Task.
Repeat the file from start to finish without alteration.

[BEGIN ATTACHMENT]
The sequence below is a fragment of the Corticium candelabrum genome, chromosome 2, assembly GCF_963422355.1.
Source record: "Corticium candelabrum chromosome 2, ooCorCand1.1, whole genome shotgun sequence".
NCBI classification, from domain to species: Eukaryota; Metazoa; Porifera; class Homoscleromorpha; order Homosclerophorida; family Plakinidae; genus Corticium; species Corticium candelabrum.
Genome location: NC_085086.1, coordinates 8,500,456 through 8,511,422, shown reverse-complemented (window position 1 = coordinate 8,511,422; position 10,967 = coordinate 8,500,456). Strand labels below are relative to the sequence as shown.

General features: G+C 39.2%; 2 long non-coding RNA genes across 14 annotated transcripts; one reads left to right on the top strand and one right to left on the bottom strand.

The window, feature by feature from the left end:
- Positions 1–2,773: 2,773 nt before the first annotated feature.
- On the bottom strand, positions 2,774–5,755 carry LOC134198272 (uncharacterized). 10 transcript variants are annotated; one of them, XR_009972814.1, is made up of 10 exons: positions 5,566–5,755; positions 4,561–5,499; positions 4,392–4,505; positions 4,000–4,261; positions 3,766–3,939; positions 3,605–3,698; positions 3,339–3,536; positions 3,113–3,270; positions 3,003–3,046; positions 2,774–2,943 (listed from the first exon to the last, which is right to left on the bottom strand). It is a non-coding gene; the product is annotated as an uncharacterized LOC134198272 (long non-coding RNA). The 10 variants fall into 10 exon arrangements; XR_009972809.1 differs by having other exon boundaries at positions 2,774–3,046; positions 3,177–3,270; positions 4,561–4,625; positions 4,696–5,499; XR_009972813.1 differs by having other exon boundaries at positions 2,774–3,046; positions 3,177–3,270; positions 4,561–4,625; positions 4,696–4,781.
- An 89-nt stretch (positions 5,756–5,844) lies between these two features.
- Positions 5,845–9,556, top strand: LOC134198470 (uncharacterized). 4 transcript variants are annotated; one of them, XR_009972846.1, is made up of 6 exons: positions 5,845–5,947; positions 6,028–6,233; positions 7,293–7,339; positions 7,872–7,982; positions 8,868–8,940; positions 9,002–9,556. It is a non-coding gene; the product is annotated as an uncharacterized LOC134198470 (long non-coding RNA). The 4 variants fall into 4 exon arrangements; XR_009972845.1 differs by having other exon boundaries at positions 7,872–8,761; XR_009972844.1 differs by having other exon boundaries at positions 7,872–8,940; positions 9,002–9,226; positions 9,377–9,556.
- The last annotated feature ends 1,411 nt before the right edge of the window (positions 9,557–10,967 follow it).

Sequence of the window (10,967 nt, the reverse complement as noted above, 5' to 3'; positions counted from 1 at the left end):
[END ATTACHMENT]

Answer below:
The sequence below is a fragment of the Corticium candelabrum genome, chromosome 2, assembly GCF_963422355.1.
Source record: "Corticium candelabrum chromosome 2, ooCorCand1.1, whole genome shotgun sequence".
NCBI classification, from domain to species: Eukaryota; Metazoa; Porifera; class Homoscleromorpha; order Homosclerophorida; family Plakinidae; genus Corticium; species Corticium candelabrum.
Genome location: NC_085086.1, coordinates 8,500,456 through 8,511,422, shown reverse-complemented (window position 1 = coordinate 8,511,422; position 10,967 = coordinate 8,500,456). Strand labels below are relative to the sequence as shown.

General features: G+C 39.2%; 2 long non-coding RNA genes across 14 annotated transcripts; one reads left to right on the top strand and one right to left on the bottom strand.

The window, feature by feature from the left end:
- Positions 1–2,773: 2,773 nt before the first annotated feature.
- On the bottom strand, positions 2,774–5,755 carry LOC134198272 (uncharacterized). 10 transcript variants are annotated; one of them, XR_009972814.1, is made up of 10 exons: positions 5,566–5,755; positions 4,561–5,499; positions 4,392–4,505; positions 4,000–4,261; positions 3,766–3,939; positions 3,605–3,698; positions 3,339–3,536; positions 3,113–3,270; positions 3,003–3,046; positions 2,774–2,943 (listed from the first exon to the last, which is right to left on the bottom strand). It is a non-coding gene; the product is annotated as an uncharacterized LOC134198272 (long non-coding RNA). The 10 variants fall into 10 exon arrangements; XR_009972809.1 differs by having other exon boundaries at positions 2,774–3,046; positions 3,177–3,270; positions 4,561–4,625; positions 4,696–5,499; XR_009972813.1 differs by having other exon boundaries at positions 2,774–3,046; positions 3,177–3,270; positions 4,561–4,625; positions 4,696–4,781.
- An 89-nt stretch (positions 5,756–5,844) lies between these two features.
- Positions 5,845–9,556, top strand: LOC134198470 (uncharacterized). 4 transcript variants are annotated; one of them, XR_009972846.1, is made up of 6 exons: positions 5,845–5,947; positions 6,028–6,233; positions 7,293–7,339; positions 7,872–7,982; positions 8,868–8,940; positions 9,002–9,556. It is a non-coding gene; the product is annotated as an uncharacterized LOC134198470 (long non-coding RNA). The 4 variants fall into 4 exon arrangements; XR_009972845.1 differs by having other exon boundaries at positions 7,872–8,761; XR_009972844.1 differs by having other exon boundaries at positions 7,872–8,940; positions 9,002–9,226; positions 9,377–9,556.
- The last annotated feature ends 1,411 nt before the right edge of the window (positions 9,557–10,967 follow it).

Sequence of the window (10,967 nt, the reverse complement as noted above, 5' to 3'; positions counted from 1 at the left end):